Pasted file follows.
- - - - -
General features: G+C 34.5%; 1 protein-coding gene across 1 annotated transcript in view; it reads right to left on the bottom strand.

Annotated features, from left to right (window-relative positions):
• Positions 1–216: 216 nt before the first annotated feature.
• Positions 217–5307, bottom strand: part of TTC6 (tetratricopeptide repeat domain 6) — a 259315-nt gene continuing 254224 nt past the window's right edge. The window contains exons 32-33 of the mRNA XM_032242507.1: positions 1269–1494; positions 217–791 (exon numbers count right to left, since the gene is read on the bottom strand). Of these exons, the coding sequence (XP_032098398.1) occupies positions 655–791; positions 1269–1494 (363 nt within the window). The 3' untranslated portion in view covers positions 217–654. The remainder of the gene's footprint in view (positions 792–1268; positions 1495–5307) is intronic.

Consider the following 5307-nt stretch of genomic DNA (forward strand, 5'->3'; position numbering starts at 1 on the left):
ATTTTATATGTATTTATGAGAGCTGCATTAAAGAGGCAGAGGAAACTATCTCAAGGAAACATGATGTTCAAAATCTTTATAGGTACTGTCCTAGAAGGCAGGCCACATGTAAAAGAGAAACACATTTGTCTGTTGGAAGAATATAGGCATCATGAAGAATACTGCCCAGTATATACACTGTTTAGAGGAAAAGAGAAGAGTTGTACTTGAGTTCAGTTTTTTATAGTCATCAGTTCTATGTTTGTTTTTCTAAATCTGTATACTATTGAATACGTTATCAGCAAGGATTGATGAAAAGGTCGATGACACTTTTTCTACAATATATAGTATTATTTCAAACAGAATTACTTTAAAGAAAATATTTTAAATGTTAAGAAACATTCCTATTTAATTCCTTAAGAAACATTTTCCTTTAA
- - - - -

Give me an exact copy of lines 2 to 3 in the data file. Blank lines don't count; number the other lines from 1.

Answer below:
Annotated features, from left to right (window-relative positions):
• Positions 1–216: 216 nt before the first annotated feature.